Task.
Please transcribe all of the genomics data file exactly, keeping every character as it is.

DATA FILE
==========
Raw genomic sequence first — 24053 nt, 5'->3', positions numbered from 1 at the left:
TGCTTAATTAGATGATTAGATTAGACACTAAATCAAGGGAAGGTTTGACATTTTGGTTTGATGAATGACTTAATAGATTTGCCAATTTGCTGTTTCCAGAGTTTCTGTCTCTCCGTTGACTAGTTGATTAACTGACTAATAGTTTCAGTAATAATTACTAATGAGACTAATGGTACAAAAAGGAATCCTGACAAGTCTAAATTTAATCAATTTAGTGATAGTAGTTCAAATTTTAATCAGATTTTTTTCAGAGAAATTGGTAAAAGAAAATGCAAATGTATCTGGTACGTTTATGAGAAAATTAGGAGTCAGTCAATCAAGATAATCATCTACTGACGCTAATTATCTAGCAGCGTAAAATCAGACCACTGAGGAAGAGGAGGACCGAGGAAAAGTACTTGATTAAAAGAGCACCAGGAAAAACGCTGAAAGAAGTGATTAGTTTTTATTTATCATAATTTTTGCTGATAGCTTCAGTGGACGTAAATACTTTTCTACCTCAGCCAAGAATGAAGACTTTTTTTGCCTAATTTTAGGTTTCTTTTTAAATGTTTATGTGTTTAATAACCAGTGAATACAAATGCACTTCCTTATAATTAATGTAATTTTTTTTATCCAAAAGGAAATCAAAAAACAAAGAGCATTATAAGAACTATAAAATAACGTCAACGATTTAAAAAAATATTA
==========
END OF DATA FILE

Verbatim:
Raw genomic sequence first — 24053 nt, 5'->3', positions numbered from 1 at the left:
TGCTTAATTAGATGATTAGATTAGACACTAAATCAAGGGAAGGTTTGACATTTTGGTTTGATGAATGACTTAATAGATTTGCCAATTTGCTGTTTCCAGAGTTTCTGTCTCTCCGTTGACTAGTTGATTAACTGACTAATAGTTTCAGTAATAATTACTAATGAGACTAATGGTACAAAAAGGAATCCTGACAAGTCTAAATTTAATCAATTTAGTGATAGTAGTTCAAATTTTAATCAGATTTTTTTCAGAGAAATTGGTAAAAGAAAATGCAAATGTATCTGGTACGTTTATGAGAAAATTAGGAGTCAGTCAATCAAGATAATCATCTACTGACGCTAATTATCTAGCAGCGTAAAATCAGACCACTGAGGAAGAGGAGGACCGAGGAAAAGTACTTGATTAAAAGAGCACCAGGAAAAACGCTGAAAGAAGTGATTAGTTTTTATTTATCATAATTTTTGCTGATAGCTTCAGTGGACGTAAATACTTTTCTACCTCAGCCAAGAATGAAGACTTTTTTTGCCTAATTTTAGGTTTCTTTTTAAATGTTTATGTGTTTAATAACCAGTGAATACAAATGCACTTCCTTATAATTAATGTAATTTTTTTTATCCAAAAGGAAATCAAAAAACAAAGAGCATTATAAGAACTATAAAATAACGTCAACGATTTAAAAAAATATTA